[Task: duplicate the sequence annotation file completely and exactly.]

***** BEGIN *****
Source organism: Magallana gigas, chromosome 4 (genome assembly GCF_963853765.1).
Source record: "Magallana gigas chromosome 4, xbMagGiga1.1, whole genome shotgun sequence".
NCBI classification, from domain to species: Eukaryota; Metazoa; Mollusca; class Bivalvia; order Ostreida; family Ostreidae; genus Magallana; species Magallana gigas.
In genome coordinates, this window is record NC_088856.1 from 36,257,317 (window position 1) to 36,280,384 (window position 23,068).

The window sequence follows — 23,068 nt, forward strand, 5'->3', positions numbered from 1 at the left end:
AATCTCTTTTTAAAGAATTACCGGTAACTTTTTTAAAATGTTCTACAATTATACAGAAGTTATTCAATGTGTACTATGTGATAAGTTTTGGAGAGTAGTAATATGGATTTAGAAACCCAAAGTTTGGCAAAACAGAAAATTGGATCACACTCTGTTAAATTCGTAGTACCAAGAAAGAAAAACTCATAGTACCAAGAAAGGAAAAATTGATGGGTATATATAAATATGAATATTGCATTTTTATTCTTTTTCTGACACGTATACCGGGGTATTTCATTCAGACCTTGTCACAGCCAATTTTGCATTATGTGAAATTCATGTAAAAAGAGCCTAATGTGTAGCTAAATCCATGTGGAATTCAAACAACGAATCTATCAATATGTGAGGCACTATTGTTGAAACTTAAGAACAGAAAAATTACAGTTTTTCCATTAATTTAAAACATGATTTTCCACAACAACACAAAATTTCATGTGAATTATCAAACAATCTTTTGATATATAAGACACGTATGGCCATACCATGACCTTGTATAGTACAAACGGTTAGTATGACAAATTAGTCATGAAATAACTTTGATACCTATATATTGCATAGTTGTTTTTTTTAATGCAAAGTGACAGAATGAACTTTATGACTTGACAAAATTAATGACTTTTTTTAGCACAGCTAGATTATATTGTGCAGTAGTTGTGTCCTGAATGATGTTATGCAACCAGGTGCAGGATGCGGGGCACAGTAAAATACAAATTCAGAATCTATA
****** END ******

Source organism: Magallana gigas, chromosome 4 (genome assembly GCF_963853765.1).
Source record: "Magallana gigas chromosome 4, xbMagGiga1.1, whole genome shotgun sequence".
NCBI classification, from domain to species: Eukaryota; Metazoa; Mollusca; class Bivalvia; order Ostreida; family Ostreidae; genus Magallana; species Magallana gigas.
In genome coordinates, this window is record NC_088856.1 from 36,257,317 (window position 1) to 36,280,384 (window position 23,068).

The window sequence follows — 23,068 nt, forward strand, 5'->3', positions numbered from 1 at the left end:
AATCTCTTTTTAAAGAATTACCGGTAACTTTTTTAAAATGTTCTACAATTATACAGAAGTTATTCAATGTGTACTATGTGATAAGTTTTGGAGAGTAGTAATATGGATTTAGAAACCCAAAGTTTGGCAAAACAGAAAATTGGATCACACTCTGTTAAATTCGTAGTACCAAGAAAGAAAAACTCATAGTACCAAGAAAGGAAAAATTGATGGGTATATATAAATATGAATATTGCATTTTTATTCTTTTTCTGACACGTATACCGGGGTATTTCATTCAGACCTTGTCACAGCCAATTTTGCATTATGTGAAATTCATGTAAAAAGAGCCTAATGTGTAGCTAAATCCATGTGGAATTCAAACAACGAATCTATCAATATGTGAGGCACTATTGTTGAAACTTAAGAACAGAAAAATTACAGTTTTTCCATTAATTTAAAACATGATTTTCCACAACAACACAAAATTTCATGTGAATTATCAAACAATCTTTTGATATATAAGACACGTATGGCCATACCATGACCTTGTATAGTACAAACGGTTAGTATGACAAATTAGTCATGAAATAACTTTGATACCTATATATTGCATAGTTGTTTTTTTTAATGCAAAGTGACAGAATGAACTTTATGACTTGACAAAATTAATGACTTTTTTTAGCACAGCTAGATTATATTGTGCAGTAGTTGTGTCCTGAATGATGTTATGCAACCAGGTGCAGGATGCGGGGCACAGTAAAATACAAATTCAGAATCTATA